Nearly a decade of sustained pressure has stretched Alberta health care resources paper-thin, leaving workers and administrators struggling to provide quality care. Alberta Premier Ralph Klein launched his campaign to undermine public health care as soon as he took office in 1993. The trail he blazed has created a crisis that paves the way for privatization.
Health care spending under Alberta Premier Don Getty holds steady. In 1986, per capita spending is $1,360. In 1992 per capita spending, adjusted for inflation, is $1,393. Ralph Klein is a cabinet minister in the Getty government.
Klein becomes premier. He immediately begins delivering the message that health care spending is out of control, a campaign that Gillian Steward and Kevin Taft call a campaign to distort information and mislead the public. Klein hammers relentlessly on this theme, using it as the justification for deep cuts.
The Klein government makes deep cuts to health care. Per capita spending, adjusted for inflation, drops to $1,325 in 1993 and plummets to $1,156 in 1995 an 18 per cent cut. Acute care spending is cut by 30 per cent. In three years Alberta went from Canadas second highest level of spending per person on health care to the countrys second lowest.
The results rock the health care system. Half the hospital beds in Calgary and Edmonton close, creating longer waiting lists and crowded emergency rooms. There are now only about 1.75 hospital beds per 1000 people in Edmonton and Calgary down from 4.7 per thousand in 1993. Calgary and Edmonton lose 4,400 health care workers; the province has 8,300 fewer registered nurses. Health care services such as labs and laundry are contracted out and privatized.
The Alberta government creates 17 regional health authorities, including the Calgary Regional Health Authority (CRHA). Health authority board members are appointed, in spite of a government committees recommendation that two-thirds of board members be elected. The CRHAs first board chair is John McCaig, a Calgary businessman who reinforces and deepens the corporate connections to public health care.
Under McCaigs leadership, the CRHA closes the Holy Cross, Grace and former Calgary General (Bow Valley Centre).
Calgary laundry workers at the Bow Valley Centre, CUPE members, go on an illegal strike over laundry contracting out. The contract is one of the CRHAs first major private sector deals.
A federal-provincial dispute erupts over extra billing for cataract surgeries performed by Albertas Gimbel clinics. The resolution furthers privatization and funnels more money into private pockets. Klein extends health coverage to include the facility fee in dispute a fee that runs as high as $1,200. The federal government signs a Working Understanding with the province, a document that promises to [e]nsure a strong role for the private sector in health care, both within and outside the publicly funded systems.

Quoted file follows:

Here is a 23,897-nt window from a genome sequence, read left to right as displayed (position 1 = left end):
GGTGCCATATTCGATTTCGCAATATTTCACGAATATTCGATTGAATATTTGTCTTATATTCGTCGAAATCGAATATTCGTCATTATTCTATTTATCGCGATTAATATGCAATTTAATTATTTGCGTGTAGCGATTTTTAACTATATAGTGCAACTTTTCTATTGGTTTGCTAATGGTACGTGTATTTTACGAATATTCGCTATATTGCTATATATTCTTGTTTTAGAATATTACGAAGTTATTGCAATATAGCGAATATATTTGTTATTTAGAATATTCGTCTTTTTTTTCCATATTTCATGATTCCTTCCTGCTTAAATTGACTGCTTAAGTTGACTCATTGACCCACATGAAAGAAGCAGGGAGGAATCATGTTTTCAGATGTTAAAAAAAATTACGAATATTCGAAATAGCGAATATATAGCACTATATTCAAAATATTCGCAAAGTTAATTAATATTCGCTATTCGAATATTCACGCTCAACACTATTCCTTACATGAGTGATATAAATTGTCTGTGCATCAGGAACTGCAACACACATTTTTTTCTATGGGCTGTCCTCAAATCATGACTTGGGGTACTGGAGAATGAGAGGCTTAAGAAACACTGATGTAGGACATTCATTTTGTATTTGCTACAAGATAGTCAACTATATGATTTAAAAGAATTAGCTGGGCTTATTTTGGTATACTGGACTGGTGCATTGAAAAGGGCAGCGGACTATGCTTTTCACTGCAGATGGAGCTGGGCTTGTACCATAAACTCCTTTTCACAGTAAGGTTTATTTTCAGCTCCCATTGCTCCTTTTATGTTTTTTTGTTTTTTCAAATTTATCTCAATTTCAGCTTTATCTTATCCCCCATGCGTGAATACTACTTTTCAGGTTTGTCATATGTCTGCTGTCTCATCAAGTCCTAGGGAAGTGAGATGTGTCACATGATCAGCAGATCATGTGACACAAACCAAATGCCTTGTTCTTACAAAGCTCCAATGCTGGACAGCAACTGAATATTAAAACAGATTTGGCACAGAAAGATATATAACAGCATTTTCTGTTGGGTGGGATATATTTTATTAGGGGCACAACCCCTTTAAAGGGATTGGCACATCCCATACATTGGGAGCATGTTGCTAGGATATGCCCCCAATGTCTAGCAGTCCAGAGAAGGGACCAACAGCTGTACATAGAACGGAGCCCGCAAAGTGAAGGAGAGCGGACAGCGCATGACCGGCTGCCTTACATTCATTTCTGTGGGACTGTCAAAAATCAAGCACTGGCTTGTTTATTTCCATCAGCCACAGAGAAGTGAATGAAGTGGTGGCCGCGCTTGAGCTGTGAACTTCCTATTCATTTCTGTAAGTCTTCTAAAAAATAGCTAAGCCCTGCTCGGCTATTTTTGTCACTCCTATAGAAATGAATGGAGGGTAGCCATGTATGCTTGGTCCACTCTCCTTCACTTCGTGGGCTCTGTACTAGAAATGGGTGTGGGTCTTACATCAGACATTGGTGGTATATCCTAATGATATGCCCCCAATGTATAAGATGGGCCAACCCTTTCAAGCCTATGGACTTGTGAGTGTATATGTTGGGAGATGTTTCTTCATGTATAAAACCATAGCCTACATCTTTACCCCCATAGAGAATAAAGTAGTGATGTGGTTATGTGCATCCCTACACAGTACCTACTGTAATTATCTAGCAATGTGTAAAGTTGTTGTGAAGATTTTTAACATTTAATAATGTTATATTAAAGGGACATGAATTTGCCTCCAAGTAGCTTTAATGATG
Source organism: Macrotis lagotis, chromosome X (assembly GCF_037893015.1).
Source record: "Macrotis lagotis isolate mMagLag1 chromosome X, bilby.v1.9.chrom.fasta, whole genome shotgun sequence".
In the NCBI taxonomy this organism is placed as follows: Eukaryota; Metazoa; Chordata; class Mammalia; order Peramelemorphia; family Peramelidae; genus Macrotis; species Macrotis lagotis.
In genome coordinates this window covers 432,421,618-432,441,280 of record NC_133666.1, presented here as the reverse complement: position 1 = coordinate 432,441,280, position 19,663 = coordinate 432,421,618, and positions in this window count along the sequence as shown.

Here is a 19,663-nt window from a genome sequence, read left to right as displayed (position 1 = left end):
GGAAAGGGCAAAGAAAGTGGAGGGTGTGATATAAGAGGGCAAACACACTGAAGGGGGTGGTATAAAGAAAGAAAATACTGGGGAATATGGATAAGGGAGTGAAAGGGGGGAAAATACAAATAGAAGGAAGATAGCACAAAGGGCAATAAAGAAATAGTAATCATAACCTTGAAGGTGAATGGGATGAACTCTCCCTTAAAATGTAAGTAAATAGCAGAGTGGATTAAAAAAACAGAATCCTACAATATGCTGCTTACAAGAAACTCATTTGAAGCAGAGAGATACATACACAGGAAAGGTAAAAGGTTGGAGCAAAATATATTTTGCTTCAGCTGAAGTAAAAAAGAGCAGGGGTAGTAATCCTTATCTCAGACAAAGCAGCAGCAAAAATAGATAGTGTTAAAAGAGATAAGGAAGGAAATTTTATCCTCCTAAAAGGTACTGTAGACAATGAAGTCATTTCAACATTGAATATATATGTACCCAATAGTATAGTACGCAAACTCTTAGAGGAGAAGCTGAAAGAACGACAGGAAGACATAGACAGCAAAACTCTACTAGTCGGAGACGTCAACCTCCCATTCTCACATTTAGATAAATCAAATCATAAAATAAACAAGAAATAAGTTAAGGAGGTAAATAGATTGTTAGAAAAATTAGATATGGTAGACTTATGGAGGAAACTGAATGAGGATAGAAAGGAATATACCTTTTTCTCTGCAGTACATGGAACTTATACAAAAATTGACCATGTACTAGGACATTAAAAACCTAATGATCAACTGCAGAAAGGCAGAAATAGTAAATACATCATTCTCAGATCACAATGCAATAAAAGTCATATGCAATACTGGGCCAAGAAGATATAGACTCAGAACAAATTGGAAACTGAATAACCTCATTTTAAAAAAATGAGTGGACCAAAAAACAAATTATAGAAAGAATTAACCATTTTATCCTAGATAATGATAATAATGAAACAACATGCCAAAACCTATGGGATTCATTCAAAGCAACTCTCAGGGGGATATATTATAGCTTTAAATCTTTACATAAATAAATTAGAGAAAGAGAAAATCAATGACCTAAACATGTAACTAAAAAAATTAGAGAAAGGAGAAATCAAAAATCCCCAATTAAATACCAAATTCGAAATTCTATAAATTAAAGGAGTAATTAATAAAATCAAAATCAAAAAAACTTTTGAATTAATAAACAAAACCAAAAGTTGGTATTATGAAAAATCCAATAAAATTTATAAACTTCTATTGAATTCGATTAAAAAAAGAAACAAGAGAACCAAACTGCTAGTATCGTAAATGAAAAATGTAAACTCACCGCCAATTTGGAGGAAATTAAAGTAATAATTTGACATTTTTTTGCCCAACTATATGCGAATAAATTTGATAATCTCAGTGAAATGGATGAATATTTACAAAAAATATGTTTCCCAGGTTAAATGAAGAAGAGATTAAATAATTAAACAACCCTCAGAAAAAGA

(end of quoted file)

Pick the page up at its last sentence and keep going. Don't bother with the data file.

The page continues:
Calgary health care corporation Health Resources Group is incorporated (see pg. 20). Soon after, HRG leases space at the newly-closed Grace Hospital, profiting from public infrastructure. An HRG brief states the Grace is an outstanding, purpose-built hospital building in excellent physical condition. It has longstanding credibility as a well respected, compassionate hospital. Capitalizing on its good fortune, HRG sinks $4.5 million into lavish renovations and equipment, and begins lobbying the CRHA for contracts. HRG knew they would get a good reception when they came calling; as the same brief states, [p]rior to regional governance in Alberta, the viability of opening a private acute care facility of the size and scope of the HRG organization would have been impossible.
The CRHA closes and then blows up the Calgary General Hospital (Bow Valley Centre). Steward and Taft write that [t]he dust and grit from the implosion of thousands of tones of bricks and mortar could be seen all over the city. Kleins orchestrated chaos is building to a crescendo.
In a fire sale of epic proportions, Holy Cross is sold to Enterprise Universal Inc. for $4.5 million after undergoing more than $35 million in renovations (see pg. 22).
Bill 37, Kleins first attempt to legalize private hospitals, is withdrawn after widespread public protest.
The CRHA announces a $20 million deficit. Former provincial treasurer Jim Dinning is appointed CRHA chair. Later the same year, Dinning announces the health authoritys deficit has mushroomed to $52 million.
The dots were beginning to connect at an alarming rate. As Steward and Taft write, Mr. Dinnings career had come full circle. He was the architect of the deficit elimination program which imposed severe funding cuts to public health careNow Mr. Dinning, as chair of the CRHA, appeared to be the architect of the scheme to fix the damage.
In March, Klein introduces Bill 11, legislation allowing private, for-profit hospitals. The bill passes in May in the face of unprecedented opposition.
The College of Physicians and Surgeons approves standards regulating major surgery at private clinics, giving the green light to for-profit hospitals to apply for approval.
In October, the first election of board members to regional health authorities takes place. The province still holds many of the cards, and most of the major gutting and forced restructuring is already complete.
The Mazankowski report advocating further privatization of public health care is released.
HRG wins approval from the College of Physicians and Surgeons to perform joint replacements requiring overnight stays taking a big step towards becoming Albertas first for-profit, private hospital. All that stands between HRG and hospital status is the provincial health ministers rubber stamp.